Richards Career Academy First day 21-22

Back to School at Richards HS

I took a bike ride around my neighborhood this morning to witness a bit of the back-to-school action. First stop: Richards Career Academy. Richards was expecting about 252 students this morning–it’s a small high school with a strong culinary arts program and a tough history to overcome. Principal Ellen Kennedy has been working on it for a few years now and the word seems to be getting out, at least a little bit, that things are changing.

Alrenzo, a first-year student at Richards

Alrenzo comes to Richards from CICS Basil. He told me he’s both nervous and excited about going back to school. “I did my whole eighth-grade year online.” But wearing a mask doesn’t thrill him. “It’s irritating.”

Like many Richards students, the school wasn’t his first choice, but it was his choice. “I wasn’t supposed to go here. I was going to go to another high school, but I chose this one,” he said. His older brothers are all alums–one just graduated–but they didn’t give him pointers. “They ain’t told me nothing–none of them!” He’s also about to meet a whole lot of new people; none of his elementary school classmates are here. He plays basketball and might want to join the school team.

As a neighbor, a mom and a long-time CPS observer, I listen to Alrenzo and think “this is the kind of kid we really need to keep not just in school, but excited about it.” That won’t be easy. Alrenzo didn’t like school much pre-pandemic. Of pandemic schooling, he said, “It got worse. They gave us more work online than in regular school.” I heard the same thing from my neighbor, Delma, whose granddaughter goes to Basil and is younger than Alrenzo. On a pandemic front porch visit, she told me, “They have her going all day! She’s got a stack of books and a computer and she is busy, busy, busy.” Unlike Alrenzo, Delma’s granddaughter enjoys school. Will Richards capture his interest?

First-year Juana is all about “that Warrior life.”

Like Alrenzo, Juana is also brand-new to Richards. But she’s much more excited about school in general, and Richards in particular. Freshman Connection was good, she told me, with real enthusiasm. She’s gotten vaccinated and isn’t too worried about Covid. Juana graduated from nearby Chavez Elementary and actively chose Richards. “One of my Girl Scout leaders recommended Richards, now that it has changed,” she said, referring to the school’s previous negative reputation in the neighborhood (which is still an issue for many). Juana is interested in the culinary program–which has a long history and a rep as one of the best in the city. She’s starting the year off in one of the school’s custom face masks–excited to show she’s all about “that Warrior life.”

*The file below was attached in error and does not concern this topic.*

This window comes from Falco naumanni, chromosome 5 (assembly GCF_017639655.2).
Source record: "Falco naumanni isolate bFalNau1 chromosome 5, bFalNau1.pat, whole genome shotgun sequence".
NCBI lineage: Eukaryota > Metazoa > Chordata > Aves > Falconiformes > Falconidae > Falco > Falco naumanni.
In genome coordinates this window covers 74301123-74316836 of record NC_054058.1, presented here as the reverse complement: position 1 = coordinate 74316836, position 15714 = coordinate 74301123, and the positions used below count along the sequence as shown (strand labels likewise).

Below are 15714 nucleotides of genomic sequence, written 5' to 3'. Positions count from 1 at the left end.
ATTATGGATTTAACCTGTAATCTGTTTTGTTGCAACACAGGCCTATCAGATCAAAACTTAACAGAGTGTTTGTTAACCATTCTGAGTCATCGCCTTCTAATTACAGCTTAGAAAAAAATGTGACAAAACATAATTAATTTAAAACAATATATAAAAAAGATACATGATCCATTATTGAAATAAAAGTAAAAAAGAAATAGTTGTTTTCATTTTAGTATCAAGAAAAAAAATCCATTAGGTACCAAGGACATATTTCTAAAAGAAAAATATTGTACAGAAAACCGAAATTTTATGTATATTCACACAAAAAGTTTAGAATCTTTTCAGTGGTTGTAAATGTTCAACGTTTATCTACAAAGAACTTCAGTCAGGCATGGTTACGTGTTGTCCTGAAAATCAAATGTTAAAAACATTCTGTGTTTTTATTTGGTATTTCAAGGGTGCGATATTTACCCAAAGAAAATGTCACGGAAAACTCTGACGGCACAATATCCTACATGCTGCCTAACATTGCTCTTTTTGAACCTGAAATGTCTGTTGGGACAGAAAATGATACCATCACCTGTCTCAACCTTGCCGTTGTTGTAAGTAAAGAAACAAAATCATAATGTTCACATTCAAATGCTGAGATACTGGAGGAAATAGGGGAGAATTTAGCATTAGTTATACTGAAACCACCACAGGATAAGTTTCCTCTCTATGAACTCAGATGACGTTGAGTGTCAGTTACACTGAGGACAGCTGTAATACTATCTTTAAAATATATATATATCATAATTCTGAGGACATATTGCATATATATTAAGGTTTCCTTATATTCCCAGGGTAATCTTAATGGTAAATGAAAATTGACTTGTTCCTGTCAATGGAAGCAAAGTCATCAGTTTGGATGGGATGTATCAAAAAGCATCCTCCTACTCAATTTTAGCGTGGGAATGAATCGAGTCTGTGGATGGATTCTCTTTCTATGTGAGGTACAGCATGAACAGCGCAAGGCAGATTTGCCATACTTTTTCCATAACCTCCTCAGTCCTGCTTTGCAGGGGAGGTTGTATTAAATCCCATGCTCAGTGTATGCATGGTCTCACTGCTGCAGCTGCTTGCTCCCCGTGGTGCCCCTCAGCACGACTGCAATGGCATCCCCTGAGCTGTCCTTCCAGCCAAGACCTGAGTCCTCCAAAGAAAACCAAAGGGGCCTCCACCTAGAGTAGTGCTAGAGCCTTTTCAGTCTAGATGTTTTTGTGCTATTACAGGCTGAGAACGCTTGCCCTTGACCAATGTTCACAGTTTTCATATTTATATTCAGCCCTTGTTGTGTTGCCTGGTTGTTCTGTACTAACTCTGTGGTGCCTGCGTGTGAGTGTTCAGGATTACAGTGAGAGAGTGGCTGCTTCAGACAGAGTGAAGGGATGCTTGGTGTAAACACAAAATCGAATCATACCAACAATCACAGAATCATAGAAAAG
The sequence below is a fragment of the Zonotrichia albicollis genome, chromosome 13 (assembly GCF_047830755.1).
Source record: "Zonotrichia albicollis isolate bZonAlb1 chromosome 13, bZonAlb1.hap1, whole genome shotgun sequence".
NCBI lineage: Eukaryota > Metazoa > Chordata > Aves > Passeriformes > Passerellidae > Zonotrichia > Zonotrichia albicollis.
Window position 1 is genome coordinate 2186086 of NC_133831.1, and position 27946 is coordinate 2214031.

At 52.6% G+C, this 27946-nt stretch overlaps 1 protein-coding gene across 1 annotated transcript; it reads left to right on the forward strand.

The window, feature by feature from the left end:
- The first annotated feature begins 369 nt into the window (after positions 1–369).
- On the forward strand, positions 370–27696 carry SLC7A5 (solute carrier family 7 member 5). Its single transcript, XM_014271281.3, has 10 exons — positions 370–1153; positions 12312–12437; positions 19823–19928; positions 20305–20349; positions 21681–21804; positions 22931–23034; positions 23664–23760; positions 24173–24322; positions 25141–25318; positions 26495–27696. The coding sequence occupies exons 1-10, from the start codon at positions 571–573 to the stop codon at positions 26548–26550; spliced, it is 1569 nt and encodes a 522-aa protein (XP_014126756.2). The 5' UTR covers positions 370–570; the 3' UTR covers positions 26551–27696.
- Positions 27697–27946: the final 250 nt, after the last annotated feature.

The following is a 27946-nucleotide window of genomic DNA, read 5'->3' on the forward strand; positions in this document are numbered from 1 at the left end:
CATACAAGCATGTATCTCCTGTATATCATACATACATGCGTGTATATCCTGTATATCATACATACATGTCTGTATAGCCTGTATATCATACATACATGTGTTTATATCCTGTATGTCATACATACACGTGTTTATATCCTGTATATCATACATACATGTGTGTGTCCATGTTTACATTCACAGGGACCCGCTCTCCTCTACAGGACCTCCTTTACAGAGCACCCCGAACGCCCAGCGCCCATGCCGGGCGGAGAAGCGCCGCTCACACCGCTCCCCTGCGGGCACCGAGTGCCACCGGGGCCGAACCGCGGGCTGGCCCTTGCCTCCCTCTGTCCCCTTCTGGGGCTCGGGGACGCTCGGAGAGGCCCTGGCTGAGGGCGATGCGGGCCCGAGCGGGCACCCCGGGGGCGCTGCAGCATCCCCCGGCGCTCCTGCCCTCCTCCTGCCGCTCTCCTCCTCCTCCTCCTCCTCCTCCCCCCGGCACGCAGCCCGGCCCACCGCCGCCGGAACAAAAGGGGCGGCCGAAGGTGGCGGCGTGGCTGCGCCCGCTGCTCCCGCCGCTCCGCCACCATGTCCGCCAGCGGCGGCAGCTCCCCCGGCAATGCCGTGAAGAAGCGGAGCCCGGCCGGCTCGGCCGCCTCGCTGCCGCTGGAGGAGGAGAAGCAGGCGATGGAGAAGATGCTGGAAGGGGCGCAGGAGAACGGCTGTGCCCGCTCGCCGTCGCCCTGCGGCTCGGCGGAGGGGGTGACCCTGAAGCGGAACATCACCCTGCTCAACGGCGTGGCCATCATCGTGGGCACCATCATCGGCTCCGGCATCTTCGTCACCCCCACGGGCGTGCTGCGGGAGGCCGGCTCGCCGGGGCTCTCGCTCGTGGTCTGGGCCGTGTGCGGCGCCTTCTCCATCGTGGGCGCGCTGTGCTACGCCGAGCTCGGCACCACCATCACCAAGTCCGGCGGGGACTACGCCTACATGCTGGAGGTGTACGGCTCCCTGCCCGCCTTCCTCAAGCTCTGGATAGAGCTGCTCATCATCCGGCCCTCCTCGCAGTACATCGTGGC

Shontah (right) and a classmate wait to enter Richards.

Shontah is a senior at Richards. She’s not vaccinated yet. “I’m not worried, but I’m, like, edged,” about going back into the building without her shots, she said. I asked her if she had heard about Protect Chicago at Home. When she said no, we looked it up on our cell phones together so she could see how to sign up for an appointment.

I was interested to hear Shontah say that she took part in the Freshman/Sophomore Connection program over the summer. They did projects and took Friday field trips to museums. Shontah thought it was OK but it was not as exciting as she had hoped for. She’s planning to go to Chicago State for nursing after she graduates.

Chicago Unheard will be checking in at Richards regularly over the course of the coming school year to see how return to school is going, with a special eye on whether students are coming back and getting re-engaged in school or turning away.

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Maureen Kelleher

Chicago Unheard blog manager Maureen Kelleher also serves as a senior writer and editor at brightbeam, a nonprofit network of education activists demanding a better education and brighter future for every child. Before joining the brightbeam team, she spent a decade as a reporter, blogger and policy analyst. Her work has been published across the education world, from Education Week to the Center for American Progress. A former high school English teacher, she is also the proud mom of a middle-schooler. Find her on Twitter at @KelleherMaureen.

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